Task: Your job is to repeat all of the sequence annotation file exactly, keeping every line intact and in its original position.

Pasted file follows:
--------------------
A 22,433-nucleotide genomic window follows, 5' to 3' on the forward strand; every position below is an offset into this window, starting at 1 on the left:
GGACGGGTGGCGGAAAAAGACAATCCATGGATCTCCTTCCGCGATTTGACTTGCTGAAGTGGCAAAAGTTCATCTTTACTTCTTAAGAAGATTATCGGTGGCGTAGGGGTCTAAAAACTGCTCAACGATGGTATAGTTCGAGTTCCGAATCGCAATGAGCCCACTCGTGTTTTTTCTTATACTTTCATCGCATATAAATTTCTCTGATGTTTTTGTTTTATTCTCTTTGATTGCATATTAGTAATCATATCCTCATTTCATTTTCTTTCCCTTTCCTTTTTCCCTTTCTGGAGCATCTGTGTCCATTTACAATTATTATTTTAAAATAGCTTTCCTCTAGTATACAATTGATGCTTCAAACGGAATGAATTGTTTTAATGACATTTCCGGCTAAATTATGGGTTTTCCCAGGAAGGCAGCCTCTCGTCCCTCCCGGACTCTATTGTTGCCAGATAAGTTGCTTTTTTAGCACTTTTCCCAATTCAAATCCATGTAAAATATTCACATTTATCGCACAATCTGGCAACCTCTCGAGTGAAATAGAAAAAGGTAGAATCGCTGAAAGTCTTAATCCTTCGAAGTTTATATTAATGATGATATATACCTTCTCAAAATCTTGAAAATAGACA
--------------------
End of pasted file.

A 22,433-nucleotide genomic window follows, 5' to 3' on the forward strand; every position below is an offset into this window, starting at 1 on the left:
GGACGGGTGGCGGAAAAAGACAATCCATGGATCTCCTTCCGCGATTTGACTTGCTGAAGTGGCAAAAGTTCATCTTTACTTCTTAAGAAGATTATCGGTGGCGTAGGGGTCTAAAAACTGCTCAACGATGGTATAGTTCGAGTTCCGAATCGCAATGAGCCCACTCGTGTTTTTTCTTATACTTTCATCGCATATAAATTTCTCTGATGTTTTTGTTTTATTCTCTTTGATTGCATATTAGTAATCATATCCTCATTTCATTTTCTTTCCCTTTCCTTTTTCCCTTTCTGGAGCATCTGTGTCCATTTACAATTATTATTTTAAAATAGCTTTCCTCTAGTATACAATTGATGCTTCAAACGGAATGAATTGTTTTAATGACATTTCCGGCTAAATTATGGGTTTTCCCAGGAAGGCAGCCTCTCGTCCCTCCCGGACTCTATTGTTGCCAGATAAGTTGCTTTTTTAGCACTTTTCCCAATTCAAATCCATGTAAAATATTCACATTTATCGCACAATCTGGCAACCTCTCGAGTGAAATAGAAAAAGGTAGAATCGCTGAAAGTCTTAATCCTTCGAAGTTTATATTAATGATGATATATACCTTCTCAAAATCTTGAAAATAGACA